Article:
Talking to the employees in and around the role you aspire and the manager, will help you get a good understanding of the role, requirements, deliverables and expectations of the manager. You’ll get insights that you may not be able to pick up from the job posting, like context, quirks or a particular emphasis that the manager places on particular skills for the role. By networking and connecting with key employees, you have an edge by knowing what they’re looking for. You can implement that in your resume and cover letter, but for sure in the interview, if and when you’re invited.

Connecting to the key employees has another effect: it shows that you’re interested. Taking the time to learn the role and key deliverables leaves a good impression on the hiring manager. Even in a situation where you already work for the company, it is more than helpful to show genuine interest in the role, and you do that by showing up. Actually, not doing that may hurt you in both the short and long run. It doesn’t take too much time but can mean the difference between progression and not.

4. Know what you’re talking about

To a large extent you cover that by putting in the effort in point three. You talk to the manager, and if possible, to the current incumbent of the role. You can study the needs and requirements, and as said, what’s important in the position. It helps you give appropriate and knowledgeable answers to the questions of the hiring team, it gives you the opportunity to ask meaningful question to the team and it helps you with a good understanding whether the role is indeed good for you.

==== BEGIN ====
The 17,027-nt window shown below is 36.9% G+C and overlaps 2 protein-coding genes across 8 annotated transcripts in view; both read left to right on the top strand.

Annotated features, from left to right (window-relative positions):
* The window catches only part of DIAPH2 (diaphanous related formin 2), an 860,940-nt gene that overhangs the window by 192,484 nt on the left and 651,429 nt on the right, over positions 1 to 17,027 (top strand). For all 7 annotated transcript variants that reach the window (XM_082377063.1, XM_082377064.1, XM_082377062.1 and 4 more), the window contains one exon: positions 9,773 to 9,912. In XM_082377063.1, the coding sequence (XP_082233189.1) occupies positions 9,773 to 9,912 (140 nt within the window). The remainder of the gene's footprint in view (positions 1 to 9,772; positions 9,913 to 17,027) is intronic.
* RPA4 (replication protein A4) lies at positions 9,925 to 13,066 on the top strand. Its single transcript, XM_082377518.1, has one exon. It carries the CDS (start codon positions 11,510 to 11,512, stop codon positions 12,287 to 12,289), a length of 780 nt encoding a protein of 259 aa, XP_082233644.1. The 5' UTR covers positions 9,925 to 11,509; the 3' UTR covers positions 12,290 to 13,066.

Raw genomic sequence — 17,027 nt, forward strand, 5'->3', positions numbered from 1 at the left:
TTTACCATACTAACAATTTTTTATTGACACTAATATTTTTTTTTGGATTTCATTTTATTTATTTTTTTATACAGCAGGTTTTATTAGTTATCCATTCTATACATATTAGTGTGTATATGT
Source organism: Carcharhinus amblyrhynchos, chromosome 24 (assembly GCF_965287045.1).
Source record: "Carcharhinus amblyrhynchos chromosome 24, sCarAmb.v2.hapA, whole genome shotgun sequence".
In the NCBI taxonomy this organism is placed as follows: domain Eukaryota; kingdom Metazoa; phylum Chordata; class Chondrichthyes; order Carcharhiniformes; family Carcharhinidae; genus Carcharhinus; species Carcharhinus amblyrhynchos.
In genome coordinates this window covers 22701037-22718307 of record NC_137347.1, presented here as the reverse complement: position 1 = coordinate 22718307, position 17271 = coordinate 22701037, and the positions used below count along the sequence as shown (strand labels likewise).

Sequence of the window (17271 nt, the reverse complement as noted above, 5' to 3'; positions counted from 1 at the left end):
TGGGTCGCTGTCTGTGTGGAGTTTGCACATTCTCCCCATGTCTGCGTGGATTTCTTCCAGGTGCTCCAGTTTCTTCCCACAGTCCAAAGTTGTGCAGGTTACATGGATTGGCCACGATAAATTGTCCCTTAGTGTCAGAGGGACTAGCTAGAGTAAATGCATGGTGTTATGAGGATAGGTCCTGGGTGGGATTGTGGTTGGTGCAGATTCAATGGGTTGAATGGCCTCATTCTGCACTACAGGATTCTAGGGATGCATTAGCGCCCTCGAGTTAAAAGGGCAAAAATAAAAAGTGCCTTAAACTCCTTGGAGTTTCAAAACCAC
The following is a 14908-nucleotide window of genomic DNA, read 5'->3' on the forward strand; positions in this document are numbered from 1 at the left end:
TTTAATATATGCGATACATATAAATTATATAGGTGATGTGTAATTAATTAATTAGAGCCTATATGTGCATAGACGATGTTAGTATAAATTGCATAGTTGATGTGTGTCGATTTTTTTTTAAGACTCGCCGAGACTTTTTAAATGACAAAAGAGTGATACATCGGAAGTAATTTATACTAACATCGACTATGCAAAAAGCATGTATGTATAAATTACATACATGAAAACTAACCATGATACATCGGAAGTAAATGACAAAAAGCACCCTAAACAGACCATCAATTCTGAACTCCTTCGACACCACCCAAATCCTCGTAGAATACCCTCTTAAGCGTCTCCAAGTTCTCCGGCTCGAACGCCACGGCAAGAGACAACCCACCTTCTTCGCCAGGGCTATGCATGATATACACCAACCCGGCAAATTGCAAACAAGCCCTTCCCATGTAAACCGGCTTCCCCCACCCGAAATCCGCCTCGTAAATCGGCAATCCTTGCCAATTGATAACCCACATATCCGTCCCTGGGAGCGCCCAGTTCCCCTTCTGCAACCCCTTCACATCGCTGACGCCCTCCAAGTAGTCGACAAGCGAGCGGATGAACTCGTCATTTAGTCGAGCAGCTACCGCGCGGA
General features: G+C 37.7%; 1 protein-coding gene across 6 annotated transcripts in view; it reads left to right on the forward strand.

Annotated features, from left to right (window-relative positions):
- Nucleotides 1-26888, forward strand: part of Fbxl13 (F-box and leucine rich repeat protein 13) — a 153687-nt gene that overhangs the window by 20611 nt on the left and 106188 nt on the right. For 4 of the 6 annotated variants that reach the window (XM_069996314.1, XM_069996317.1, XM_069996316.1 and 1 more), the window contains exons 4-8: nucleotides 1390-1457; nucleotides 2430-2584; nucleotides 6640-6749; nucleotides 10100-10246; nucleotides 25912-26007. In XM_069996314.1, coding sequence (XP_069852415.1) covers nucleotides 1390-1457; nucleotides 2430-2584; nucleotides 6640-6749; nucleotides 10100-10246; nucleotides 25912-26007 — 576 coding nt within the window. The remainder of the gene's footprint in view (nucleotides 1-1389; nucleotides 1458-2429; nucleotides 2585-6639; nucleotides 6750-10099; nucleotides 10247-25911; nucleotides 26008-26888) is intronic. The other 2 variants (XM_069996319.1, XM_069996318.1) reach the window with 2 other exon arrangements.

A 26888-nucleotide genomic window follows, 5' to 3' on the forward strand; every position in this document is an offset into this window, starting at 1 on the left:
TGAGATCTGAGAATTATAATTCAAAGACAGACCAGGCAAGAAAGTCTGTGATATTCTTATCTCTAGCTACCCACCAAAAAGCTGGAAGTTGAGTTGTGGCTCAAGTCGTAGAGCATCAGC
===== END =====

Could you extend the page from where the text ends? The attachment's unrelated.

We mentioned it before, but you cannot rely on the fact that you work for the company. You have to deliver, and you do that in part by investing time and energy in preparing.

5. It’s an interview – treat it as such

That brings us to the final point. You have to treat it for what it is: a formal job interview. You may be friendly with the hiring team and have an informal way of acting, but push that to the side when you’re interviewing. Don’t assume you know everything but talk to the team. Don’t wing the discussion but prepare ahead of time, and think of answers and questions.

Make sure you don’t show up in your everyday work outfits, but take it up a notch. If you wear slacks, wear a suit. If you wear a suit, wear a tie and if your wear a suit-and-tie, make sure you wear your power-combo in which you feel the most confident. In all cases, if you dress up for the interview, the team will notice it, and in practically all cases, will reward you for it with extra points.

Thank the team with a short email after the interview. And finally, be specific and deliberate in your applications. Don’t apply for every single role available, but pick and choose the one(s) that make the most sense. You are a valuable asset, and you treat yourself as such. You only apply for roles that give a high reward on your investment, whatever that may be.

About us

AskAway disrupts the way recruitment is done, by eliminating the need to plan and schedule time-consuming meetings in packed agendas and by offering tools to record or even prerecord interviews. This allows you and your hiring team the opportunity to share and analyze the candidates for your interviews when it suits you. We pre-screen so you don’t have to.

Contact us to find out more, or sign up for a no-strings attached free demo of our tool here.